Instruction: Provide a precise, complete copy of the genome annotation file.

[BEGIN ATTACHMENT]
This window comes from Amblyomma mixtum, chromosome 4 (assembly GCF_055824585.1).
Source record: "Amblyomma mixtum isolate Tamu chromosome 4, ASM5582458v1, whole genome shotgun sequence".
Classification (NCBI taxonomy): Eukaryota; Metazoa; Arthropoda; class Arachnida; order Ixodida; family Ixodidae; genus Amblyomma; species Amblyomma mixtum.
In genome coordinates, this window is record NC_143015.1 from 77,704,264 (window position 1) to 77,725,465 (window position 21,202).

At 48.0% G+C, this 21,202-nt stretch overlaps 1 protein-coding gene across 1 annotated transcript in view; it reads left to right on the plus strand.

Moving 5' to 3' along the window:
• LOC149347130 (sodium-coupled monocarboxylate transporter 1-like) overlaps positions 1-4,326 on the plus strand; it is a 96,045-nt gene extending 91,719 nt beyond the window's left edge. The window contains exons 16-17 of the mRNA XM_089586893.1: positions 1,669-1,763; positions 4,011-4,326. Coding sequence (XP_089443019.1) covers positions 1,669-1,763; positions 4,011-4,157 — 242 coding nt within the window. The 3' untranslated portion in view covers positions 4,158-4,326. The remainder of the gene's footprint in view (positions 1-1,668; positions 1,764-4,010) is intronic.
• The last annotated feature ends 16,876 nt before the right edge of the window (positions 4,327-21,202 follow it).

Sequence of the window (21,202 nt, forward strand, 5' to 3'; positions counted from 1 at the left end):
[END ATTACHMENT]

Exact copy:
This window comes from Amblyomma mixtum, chromosome 4 (assembly GCF_055824585.1).
Source record: "Amblyomma mixtum isolate Tamu chromosome 4, ASM5582458v1, whole genome shotgun sequence".
Classification (NCBI taxonomy): Eukaryota; Metazoa; Arthropoda; class Arachnida; order Ixodida; family Ixodidae; genus Amblyomma; species Amblyomma mixtum.
In genome coordinates, this window is record NC_143015.1 from 77,704,264 (window position 1) to 77,725,465 (window position 21,202).

At 48.0% G+C, this 21,202-nt stretch overlaps 1 protein-coding gene across 1 annotated transcript in view; it reads left to right on the plus strand.

Moving 5' to 3' along the window:
• LOC149347130 (sodium-coupled monocarboxylate transporter 1-like) overlaps positions 1-4,326 on the plus strand; it is a 96,045-nt gene extending 91,719 nt beyond the window's left edge. The window contains exons 16-17 of the mRNA XM_089586893.1: positions 1,669-1,763; positions 4,011-4,326. Coding sequence (XP_089443019.1) covers positions 1,669-1,763; positions 4,011-4,157 — 242 coding nt within the window. The 3' untranslated portion in view covers positions 4,158-4,326. The remainder of the gene's footprint in view (positions 1-1,668; positions 1,764-4,010) is intronic.
• The last annotated feature ends 16,876 nt before the right edge of the window (positions 4,327-21,202 follow it).

Sequence of the window (21,202 nt, forward strand, 5' to 3'; positions counted from 1 at the left end):